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Cellular Respiration Through Alcoholic Fermentation

The experiment was conducted to determine the impact different yeast amounts had on yeast fermentation. It was hypothesized that the more yeast added the more CO2 would be produced. The carbon dioxide production was measured in the fermentation of yeast with solution of no yeast in test tube 1, 1mL yeast in test tube 2, and 3mL of yeast in test tube 3 over a period of twenty minutes. All of the yeast amounts produced CO2, but test tube 3 was the most efficient of the three.

Introduction: This lab was to investigate fermentation, a cellular process that transfers the energy in glucose bonds to ATP.

The energy in ATP can then be used to perform cellular work. Fermentation is an anaerobic (without oxygen) process; cellular respiration is aerobic (using oxygen ). All living organisms, including bacteria, produce ATP in fermentation or cellular respiration and then use ATP in their metabolism. (Campbell, 2008) Cellular respiration is a sequence of three metabolic stages: glycolysis (in the cytoplasm) and the Krebs cycle and the electron transport chain in mitochondria.

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Fermentation involves glycolysis but doesn’t involve the Krebs cycle and the electron transport chain, which can’t function at low oxygen levels.

Two common types of fermentation are alcoholic fermentation and lactic acid fermentation. Alcoholic fermentation begins with glycolysis, breaking glucose into two molecules of pyruvate with and yielding 2 ATP and 2 NADH molecules. In anaerobic environments, the pyruvate (a 3-carbon molecule) is converted to ethyl alcohol (ethanol, a 2-carbon molecule) and CO2. In this process the 2 NADH molecules are oxidized, replenishing the NAD+ used in glycolysis (Campbell, 2008).

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In our lab, we investigated alcoholic fermentation in backer’s yeast (a single-celled fungus).

When oxygen is low, some fungi, including yeast and most plants, switch from cellular respiration to alcoholic fermentation (berg, 2002). In our lab, the carbon dioxide (CO2) produced was used as an indication of the relative rate of fermentation taking place. Materials and Methods: We set up 3 fermentation set-ups, labeling them 1, 2, and 3. Then, filled a tub with hot water and inserted the end of the plastic tubing into one of the test tubes and submerged the collection tube and plastic tubing in the tub.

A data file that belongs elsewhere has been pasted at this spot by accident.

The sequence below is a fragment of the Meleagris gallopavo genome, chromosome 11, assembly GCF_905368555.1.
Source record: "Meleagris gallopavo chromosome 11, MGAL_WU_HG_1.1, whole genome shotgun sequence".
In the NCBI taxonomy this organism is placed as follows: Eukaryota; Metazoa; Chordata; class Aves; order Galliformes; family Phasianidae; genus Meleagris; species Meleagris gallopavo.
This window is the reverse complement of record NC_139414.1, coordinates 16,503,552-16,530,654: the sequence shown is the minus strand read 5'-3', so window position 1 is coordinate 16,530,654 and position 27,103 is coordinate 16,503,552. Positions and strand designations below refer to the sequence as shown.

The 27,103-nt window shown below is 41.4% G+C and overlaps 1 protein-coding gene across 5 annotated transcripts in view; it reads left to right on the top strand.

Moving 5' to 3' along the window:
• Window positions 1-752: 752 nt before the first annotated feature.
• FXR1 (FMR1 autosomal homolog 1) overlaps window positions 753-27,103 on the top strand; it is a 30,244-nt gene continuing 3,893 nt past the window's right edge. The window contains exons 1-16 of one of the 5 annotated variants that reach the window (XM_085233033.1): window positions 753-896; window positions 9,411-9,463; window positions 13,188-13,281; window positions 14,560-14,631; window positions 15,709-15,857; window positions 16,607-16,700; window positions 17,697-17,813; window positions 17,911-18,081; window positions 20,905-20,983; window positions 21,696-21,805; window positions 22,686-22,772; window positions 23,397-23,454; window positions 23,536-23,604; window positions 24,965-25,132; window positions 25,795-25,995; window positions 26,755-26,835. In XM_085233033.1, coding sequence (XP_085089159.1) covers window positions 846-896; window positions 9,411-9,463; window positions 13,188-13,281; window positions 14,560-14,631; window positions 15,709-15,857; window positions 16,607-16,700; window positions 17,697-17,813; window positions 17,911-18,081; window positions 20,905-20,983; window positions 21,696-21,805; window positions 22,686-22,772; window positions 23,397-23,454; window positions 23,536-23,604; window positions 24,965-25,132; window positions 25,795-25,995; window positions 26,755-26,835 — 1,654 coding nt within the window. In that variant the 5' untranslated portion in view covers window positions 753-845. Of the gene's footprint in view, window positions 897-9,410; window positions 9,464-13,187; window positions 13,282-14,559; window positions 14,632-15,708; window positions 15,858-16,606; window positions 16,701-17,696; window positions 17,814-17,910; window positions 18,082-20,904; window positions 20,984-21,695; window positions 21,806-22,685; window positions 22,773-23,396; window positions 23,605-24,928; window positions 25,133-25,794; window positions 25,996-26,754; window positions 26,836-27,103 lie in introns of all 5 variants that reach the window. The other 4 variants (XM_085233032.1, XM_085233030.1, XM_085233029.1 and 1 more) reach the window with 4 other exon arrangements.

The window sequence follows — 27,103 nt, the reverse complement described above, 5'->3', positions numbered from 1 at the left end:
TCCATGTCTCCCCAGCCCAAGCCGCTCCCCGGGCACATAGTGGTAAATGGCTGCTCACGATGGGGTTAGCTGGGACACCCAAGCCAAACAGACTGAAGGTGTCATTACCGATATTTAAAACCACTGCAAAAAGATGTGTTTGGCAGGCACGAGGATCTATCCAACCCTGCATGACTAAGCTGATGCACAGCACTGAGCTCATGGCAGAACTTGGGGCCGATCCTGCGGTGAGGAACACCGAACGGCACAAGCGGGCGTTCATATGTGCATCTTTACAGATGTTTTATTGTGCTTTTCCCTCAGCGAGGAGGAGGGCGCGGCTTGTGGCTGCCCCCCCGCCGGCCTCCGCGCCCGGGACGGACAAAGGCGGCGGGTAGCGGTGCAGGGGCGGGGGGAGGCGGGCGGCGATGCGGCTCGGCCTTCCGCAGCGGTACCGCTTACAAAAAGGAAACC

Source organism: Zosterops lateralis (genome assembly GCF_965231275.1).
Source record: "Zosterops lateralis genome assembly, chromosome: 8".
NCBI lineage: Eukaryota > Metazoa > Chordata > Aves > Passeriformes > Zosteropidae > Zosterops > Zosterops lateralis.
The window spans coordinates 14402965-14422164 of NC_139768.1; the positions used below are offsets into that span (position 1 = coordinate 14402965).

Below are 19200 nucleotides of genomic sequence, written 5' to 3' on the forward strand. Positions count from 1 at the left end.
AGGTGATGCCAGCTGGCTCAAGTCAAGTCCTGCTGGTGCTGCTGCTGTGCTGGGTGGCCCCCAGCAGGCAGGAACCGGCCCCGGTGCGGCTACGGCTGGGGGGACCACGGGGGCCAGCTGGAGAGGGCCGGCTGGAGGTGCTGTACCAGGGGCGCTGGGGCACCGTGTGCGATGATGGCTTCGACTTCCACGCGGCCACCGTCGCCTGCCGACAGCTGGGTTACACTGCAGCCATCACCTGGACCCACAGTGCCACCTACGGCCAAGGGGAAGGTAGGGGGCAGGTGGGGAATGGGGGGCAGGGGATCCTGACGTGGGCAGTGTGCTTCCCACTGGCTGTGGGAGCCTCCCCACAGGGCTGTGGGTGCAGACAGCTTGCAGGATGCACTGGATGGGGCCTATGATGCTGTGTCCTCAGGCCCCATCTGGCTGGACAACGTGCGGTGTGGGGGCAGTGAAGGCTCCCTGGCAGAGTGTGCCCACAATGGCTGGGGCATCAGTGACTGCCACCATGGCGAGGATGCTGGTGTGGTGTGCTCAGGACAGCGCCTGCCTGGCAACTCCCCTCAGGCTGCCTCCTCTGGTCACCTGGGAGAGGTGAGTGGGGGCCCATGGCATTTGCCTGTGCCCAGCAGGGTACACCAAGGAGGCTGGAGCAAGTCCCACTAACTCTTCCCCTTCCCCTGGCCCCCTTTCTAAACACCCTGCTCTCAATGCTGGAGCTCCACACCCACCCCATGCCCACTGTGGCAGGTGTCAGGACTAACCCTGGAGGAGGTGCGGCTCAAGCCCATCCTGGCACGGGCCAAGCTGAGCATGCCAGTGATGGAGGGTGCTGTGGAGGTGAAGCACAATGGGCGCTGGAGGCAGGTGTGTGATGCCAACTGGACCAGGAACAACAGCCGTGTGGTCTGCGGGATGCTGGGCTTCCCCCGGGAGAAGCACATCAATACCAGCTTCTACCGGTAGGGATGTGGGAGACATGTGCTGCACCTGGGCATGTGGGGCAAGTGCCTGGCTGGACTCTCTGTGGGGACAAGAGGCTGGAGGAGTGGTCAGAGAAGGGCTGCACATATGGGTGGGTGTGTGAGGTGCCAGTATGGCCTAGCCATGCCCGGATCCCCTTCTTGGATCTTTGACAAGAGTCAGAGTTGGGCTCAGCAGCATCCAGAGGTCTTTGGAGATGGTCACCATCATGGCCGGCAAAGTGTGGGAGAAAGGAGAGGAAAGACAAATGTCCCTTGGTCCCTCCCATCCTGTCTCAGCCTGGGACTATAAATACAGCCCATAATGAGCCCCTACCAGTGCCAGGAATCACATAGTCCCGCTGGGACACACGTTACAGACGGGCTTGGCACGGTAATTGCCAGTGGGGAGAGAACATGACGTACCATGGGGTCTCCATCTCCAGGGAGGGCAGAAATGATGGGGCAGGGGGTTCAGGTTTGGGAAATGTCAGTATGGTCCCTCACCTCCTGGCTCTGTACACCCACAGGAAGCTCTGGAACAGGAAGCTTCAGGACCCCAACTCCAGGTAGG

After that, we mixed the fermentation solutions for the other tubes, (tube 1 got 4mL of water and 3mL of corn syrup, tube 2 got 3 mL of water, 1 mL of yeast and 3 mL corn syrup, tube 3 got 1 mL water, 3 mL yeast and 3 mL of corn syrup) . We then mixed each test tube and put the rubber stoppers in the fermentation tubes. Finally, we marked the water level on each collection tube with a wax pencil to use as the baseline. Then at 5 minute intervals we measured the distance from the baseline for 20 minutes.

The different amounts of yeast used in fermentation had a significant impact on the amount of carbon dioxide produced. The tube with 3mL produced the most with a difference of 1. 75mm, while the tube with 1mL produced a difference of 1. 5mm of carbon dioxide. The control with no yeast resulted in 0mm difference of carbon dioxide and was the least productive of the tubes.

Discussion: The hypothesis was supported in that all amounts of yeast produced energy and that 3mL of yeast was the most efficient. The carbon dioxide produced can be directly related to the energy produced through fermentation because carbon dioxide is a by-product of ethanol fermentation. The control that contained no yeast produced no energy because there was no yeast to break down the corn syrup which is required for glycolysis and fermentation to occur. Test tube 3 with 3mL of yeast had the greatest rate of energy production because it had the largest amount of yeast present to break down the corn syrup. The largest source of error for the experiment was the start time of fermentation.

The yeast was added to the 3rd tube after the 2nd tube had begun fermenting. Fermentation takes time to reach its maximum rate of energy production so the time gap left tube 2 further ahead than tube 3 in the fermentation process. The data on rate of carbon dioxide production was therefore off-set because the start of fermentation was not controlled. If this experiment were to be repeated, extra care would be taken to ensure that fermentation began at the same time. Other follow-up experiments may include testing other types of yeasts to see how fermentation rates are impacted.

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Cellular Respiration Through Alcoholic Fermentation. (2017, Jan 03). Retrieved from

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